Whiskey Tango Friday

I’m not a smart man, but THIS is just plain stupid.

the Obama Justice Department has quietly ordered FBI agents to read Miranda rights to high value detainees captured and held at U.S. detention facilities in Afghanistan, according a senior Republican on the House Intelligence Committee. “The administration has decided to change the focus to law enforcement. Here’s the problem. You have foreign fighters who are targeting US troops today – foreign fighters who go to another country to kill Americans. We capture them…and they’re reading them their rights – Mirandizing these foreign fighters,” says Representative Mike Rogers, who recently met with military, intelligence and law enforcement officials on a fact-finding trip to Afghanistan.

Let’s just file this under “Ridiculously Bad Idea.” Why?

Well, for starters, let’s look at what the Miranda Rights actually are:
You have the right to remain silent. Anything you say can and will be used against you in a court of law. You have the right to speak to an attorney, and to have an attorney present during any questioning. If you cannot afford a lawyer, one will be provided for you at government expense.

You have the right to remain silent. This pretty much ends the necessity of taking prisoners, now doesn’t it. If they don’t have to talk to us, then why should we keep them alive? Seems to me there will be more emphasis on the kill portion of Kill/Capture Missions then before.

But this will lead to another problem (not that an excess of bad guys lying around is a problem in my book) and that is actionable intelligence. In war, he who knows the most about the other side wins. I guarantee if our guys get captured, they’re not getting the right to remain silent. They’re getting the right to scream loudly in pain as they are questioned using methods far more harsh than pouring some water on their face. And in return they’ll likely end up on TV as a test subject for the new Jihad Brand Ginsu knives.

Second, “One will be provided for you at government expense” These are folks whose sole goal in life is to kill Americans. Soldiers in the near-term, citizens in the long term. I’ll be damned if a single red cent of any American’s taxes should go to providing the form of legal counsel afforded to the citizens of our way of life. Especially since the reason they’ve been captured is because they’re fighting to eliminate our way of life. Say what you want about taking the moral high road. Fuck these guys.

Finally, just the overall implication of affording enemy combatants the rights of American citizens is going to put a moments hesitation into the mind of a trigger puller. I’m sure they’ll still defend themselves without a moment’s weakness, but what will be the repercussions if they kill someone deems a high value suspect that would have been afforded these rights?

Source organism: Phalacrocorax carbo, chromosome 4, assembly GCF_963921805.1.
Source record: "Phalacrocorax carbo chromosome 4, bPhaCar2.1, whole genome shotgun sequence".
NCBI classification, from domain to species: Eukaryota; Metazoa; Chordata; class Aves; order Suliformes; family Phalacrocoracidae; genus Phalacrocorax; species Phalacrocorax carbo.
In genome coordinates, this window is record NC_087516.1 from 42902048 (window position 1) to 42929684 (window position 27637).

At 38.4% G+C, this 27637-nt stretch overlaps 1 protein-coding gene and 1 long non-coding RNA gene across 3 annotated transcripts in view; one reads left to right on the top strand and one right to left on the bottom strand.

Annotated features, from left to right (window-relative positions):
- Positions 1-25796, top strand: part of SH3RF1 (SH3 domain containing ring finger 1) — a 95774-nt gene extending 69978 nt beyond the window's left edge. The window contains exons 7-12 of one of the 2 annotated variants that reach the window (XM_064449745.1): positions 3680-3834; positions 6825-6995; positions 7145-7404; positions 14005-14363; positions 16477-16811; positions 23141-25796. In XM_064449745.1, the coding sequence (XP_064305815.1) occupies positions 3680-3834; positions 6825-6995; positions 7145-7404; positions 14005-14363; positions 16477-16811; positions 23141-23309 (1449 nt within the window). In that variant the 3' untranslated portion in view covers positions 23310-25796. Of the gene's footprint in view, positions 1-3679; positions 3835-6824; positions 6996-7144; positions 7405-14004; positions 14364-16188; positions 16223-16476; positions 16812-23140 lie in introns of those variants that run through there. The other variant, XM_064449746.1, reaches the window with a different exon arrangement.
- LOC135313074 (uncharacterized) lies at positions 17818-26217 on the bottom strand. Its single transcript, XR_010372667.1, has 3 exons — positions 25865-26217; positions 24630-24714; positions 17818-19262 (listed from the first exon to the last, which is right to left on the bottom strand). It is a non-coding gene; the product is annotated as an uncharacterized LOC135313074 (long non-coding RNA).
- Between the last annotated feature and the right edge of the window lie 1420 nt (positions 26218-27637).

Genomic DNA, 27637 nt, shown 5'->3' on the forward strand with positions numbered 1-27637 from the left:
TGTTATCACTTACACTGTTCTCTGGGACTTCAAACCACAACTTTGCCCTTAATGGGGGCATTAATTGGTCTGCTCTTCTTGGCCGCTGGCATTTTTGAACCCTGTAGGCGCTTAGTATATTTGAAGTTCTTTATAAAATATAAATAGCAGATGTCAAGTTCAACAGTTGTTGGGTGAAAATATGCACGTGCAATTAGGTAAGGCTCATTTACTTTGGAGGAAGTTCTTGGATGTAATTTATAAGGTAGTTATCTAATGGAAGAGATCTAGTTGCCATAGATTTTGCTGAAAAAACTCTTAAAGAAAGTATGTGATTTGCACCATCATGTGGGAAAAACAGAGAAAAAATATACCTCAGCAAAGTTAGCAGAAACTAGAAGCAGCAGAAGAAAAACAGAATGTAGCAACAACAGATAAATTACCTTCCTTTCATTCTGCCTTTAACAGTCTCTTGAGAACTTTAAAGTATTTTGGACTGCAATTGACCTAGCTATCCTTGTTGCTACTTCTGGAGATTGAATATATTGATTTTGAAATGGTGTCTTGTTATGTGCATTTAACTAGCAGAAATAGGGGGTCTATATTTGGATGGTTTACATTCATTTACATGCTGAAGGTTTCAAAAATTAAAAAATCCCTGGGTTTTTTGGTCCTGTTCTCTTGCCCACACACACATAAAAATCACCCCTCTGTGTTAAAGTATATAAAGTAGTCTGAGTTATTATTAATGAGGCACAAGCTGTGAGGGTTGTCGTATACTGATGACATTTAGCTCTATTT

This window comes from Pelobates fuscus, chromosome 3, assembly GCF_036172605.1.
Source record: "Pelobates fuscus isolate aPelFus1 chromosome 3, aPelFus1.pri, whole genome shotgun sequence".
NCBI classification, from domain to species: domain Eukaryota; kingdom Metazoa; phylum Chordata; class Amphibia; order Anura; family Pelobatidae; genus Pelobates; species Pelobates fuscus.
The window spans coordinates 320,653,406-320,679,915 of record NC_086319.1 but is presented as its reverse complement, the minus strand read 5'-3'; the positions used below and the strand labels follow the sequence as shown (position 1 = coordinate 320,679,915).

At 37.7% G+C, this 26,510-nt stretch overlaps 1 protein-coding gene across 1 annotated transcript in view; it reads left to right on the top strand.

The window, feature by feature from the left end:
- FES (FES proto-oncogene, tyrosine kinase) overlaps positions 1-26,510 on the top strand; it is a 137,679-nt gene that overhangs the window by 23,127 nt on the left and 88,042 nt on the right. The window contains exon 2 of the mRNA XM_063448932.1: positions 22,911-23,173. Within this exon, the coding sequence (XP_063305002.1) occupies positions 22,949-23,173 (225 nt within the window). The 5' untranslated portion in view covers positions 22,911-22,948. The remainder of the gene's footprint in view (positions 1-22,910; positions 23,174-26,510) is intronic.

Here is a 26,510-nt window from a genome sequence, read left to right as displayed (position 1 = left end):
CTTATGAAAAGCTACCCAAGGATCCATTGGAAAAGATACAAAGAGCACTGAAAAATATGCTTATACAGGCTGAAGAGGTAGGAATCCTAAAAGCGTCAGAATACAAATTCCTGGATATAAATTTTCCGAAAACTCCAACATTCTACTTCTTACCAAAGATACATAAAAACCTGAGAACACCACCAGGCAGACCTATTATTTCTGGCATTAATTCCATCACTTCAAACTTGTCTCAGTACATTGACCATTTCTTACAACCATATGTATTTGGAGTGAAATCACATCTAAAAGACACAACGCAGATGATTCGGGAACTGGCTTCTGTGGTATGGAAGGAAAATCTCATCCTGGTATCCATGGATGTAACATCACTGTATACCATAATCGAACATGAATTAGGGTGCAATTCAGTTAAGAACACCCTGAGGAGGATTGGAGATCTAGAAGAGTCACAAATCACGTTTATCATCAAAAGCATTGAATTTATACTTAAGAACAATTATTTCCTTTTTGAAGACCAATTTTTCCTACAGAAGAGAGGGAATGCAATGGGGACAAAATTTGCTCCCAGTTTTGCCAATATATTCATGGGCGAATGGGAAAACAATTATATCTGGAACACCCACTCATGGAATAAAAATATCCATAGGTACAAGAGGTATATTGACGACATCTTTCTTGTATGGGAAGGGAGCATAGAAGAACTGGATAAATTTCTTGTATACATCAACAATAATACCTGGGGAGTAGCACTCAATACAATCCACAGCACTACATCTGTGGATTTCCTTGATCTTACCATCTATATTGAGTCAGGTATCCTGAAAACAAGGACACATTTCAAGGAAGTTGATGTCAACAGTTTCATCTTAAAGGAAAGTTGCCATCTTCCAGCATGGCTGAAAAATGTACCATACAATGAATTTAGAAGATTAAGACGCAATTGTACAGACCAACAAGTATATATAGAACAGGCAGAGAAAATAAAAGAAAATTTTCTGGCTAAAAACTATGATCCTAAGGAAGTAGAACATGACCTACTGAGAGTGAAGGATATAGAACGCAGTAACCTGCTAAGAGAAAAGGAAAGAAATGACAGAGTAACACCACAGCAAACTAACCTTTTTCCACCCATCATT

And if the purpose of this action is to be able to place charges on suspects in an American court of law, you have now implicitly tasked the American soldier with the gathering of evidence. There is no one who is going to care about collecting evidence in a war zone. Period. Plus, I really don’t think chalk outlines and yellow tape “Crime Scene – Do Not Cross” are going to go over well in the Khyber Pass. Call it a hunch.

That and there’s not too much evidence left after the 500lb bomb shows up I imagine.

I understand the intent. Transparency in dealing with interrogations. Re-establishing America as a moral compass in handling of detainees. All good ideas.

In this case;however, the execution of a good idea is supremely lacking in judgement and has the potential to put the lives of American troops at risk in order to protect those who wish nothing but ill towards our country.

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3 Responses to Whiskey Tango Friday

  1. Niall says:

    There may be a method to the madness here. To mirandize someone is to treat them as a criminal, subject to civil criminal law. In other words, NOT a prisoner of war. If we classify these people as prisoners of war, we are tying our hands even more. Since the Geneva Conventions actually forbid civilian trials of prisoners of war (something liberals honking about the GCC don’t seem to realize).

    “Civilianizing” these guys may actually give us more punitive options than if we don’t.

  2. fastnav says:

    I think you’re thinking the same strategic thoughts as those who are bringing this action to bear.

    My issue is that neither them, nor you, are giving adequate thought to the tactical repercussions of this action.

    This is more than the FBI mirandizing someone, it’s going to come with further actions and consequences, but no one in charge is thinking about them.

  3. Niall says:

    I’m certainly open to your thinking on this. What do you think the tactical repercussions will/might be? What do you fear the actions/consequences might be? And why?

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